Writing is at its core a strange thing for a human to do. It is the voluntary decision to eschew real flesh-and-blood people that you may like, and even love, in favour of countless hours spent with characters. Okay, so countless hours may be an exaggeration – but they do run in the hundreds. Multiply that by three, and you have something that runs in at least the three hundreds, if not a lot more. I would casually estimate that the number of hours I spent writing the Valhalla Saga is somewhere between Thor’s Hammer Smite Me If That Is A Real Number and Slap Me Silly And Call Me Sinfjotli Why Do I Do This? This is not a post about mathematics, word count, hours or monetary gain divided by time. That is another post that no author should ever write, for that way madness lies.
No, this post is about goodbyes.
Because as humans do, you tend to get attached. Spending Sweet Odin’s Beard That’s A Lot Of Hours with someone can do that to you – and after the first million or so it ceases to be important that they don’t actually exist. You write, you write fast, you look at the page and you scrunch up your nose. ‘They wouldn’t say that,’ you mutter. ‘This is all wrong.’ The sane voice in your head – the really quiet one who usually lurks in the corner grumbling to itself while reading pension pamphlets and dishwasher instructions – screams something about it not mattering because they’re not real and no-one spoke to Vikings anyway because they were busy running away screaming. You ignore it.
You do that a lot.
Because you are busy writing. Because you think you know what happens next and you sort of do but this one time something happened that you didn’t expect and you were literally (see what I did there?) the first one to ever know that and that is an awesome feeling and so you push on to the bit that you never see coming – the end.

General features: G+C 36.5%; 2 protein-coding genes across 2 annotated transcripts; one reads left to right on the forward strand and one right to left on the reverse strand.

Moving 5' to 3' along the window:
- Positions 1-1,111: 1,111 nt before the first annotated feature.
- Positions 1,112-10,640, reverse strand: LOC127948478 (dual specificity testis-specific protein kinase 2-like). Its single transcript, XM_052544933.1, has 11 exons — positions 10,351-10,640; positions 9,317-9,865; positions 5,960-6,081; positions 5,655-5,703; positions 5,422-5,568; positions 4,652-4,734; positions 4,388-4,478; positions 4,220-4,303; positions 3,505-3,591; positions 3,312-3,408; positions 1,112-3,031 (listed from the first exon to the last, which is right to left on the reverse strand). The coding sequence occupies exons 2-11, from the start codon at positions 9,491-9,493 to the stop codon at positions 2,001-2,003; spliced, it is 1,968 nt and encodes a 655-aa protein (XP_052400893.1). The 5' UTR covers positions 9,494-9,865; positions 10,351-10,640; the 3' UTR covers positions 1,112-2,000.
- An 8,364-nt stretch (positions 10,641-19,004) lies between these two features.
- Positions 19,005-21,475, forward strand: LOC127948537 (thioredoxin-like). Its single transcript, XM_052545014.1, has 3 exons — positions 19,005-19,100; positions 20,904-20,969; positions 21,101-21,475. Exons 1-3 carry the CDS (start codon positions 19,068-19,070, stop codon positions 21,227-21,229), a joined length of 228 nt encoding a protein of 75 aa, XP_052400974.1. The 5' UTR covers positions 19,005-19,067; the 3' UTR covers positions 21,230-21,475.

And then, you have to stop and think. Most of the thinking that happens at that point is related to aligning the spingwhiffle to the swamp donkey and making sure the heroine discovers that the lever in the outhouse actually controls the Lord Chamberlain’s fireplace because of that thing you definitely forgot to put into chapter three even though you knew you were going to at 7:12am while heading to work. This is all normal for writers – being a writer is sort of like signing up for a substitution scheme where you swap your brain for about 4kg of spaghetti and play Lady and the Tramp with yourself.
But one or two of the thoughts – the more insiduous ones, the ones that sort of just sneak in and lay down on the kitchen table and stay very still in order to bask in your confused surprise when you find them – say ‘That’s it, you know.’ The last time. The last chapter. Your last chance to have your well-meaning but fundamentally flawed protagonist mess up again and take the punishment you judiciously dole out. And that, like any break-up, departure or bereavement, is sad. It is a sad feeling, because a huge part of why you do this writing nonsense is that it is fun hanging out with your characters. But it’s kind of part of the contract you sign at the start – there are few successful stories out there with a beginning, a middle and an and an. (Obligatory George Martin Joke to go in here) The show must go on until it is done, and then the artists must stop performing. Believe me – they must. I will not elaborate on this, but they really must.
The one thing you can do for your heroes, your bad guys and girls, your schemers and your dreamers, your wise-cracking old fusties and doe-eyed debutantes – is to give them a proper send-off.
Path of Gods was a hard book to write – I had to tie up a number of things that I had no idea how to tie up, and I’d never finished a fantasy trilogy before, and I didn’t know if I could do it and I had definitely gotten very close to running out of ways to describe snow – but there was a moment. A moment where I realised that I would need to say goodbye to Audun and Ulfar, to their friends from Stenvik, to Valgard (the bastard), to Prince Karle and Alfgeir Bjorne, to Thora and all my other fellow travellers. So I invented, in my mind, a dial. I labelled it ‘epic’. And then, I cranked it up as far as it went.
Because that, I believe, is the only way to say goodbye to Vikings.
p.s. I wish this was all true. But it sort of isn’t. I couldn’t quite say goodbye to all of them. My next book, ‘Kin’, features a young Helga Finnsdottir, steeped in a particularly nasty murder mystery.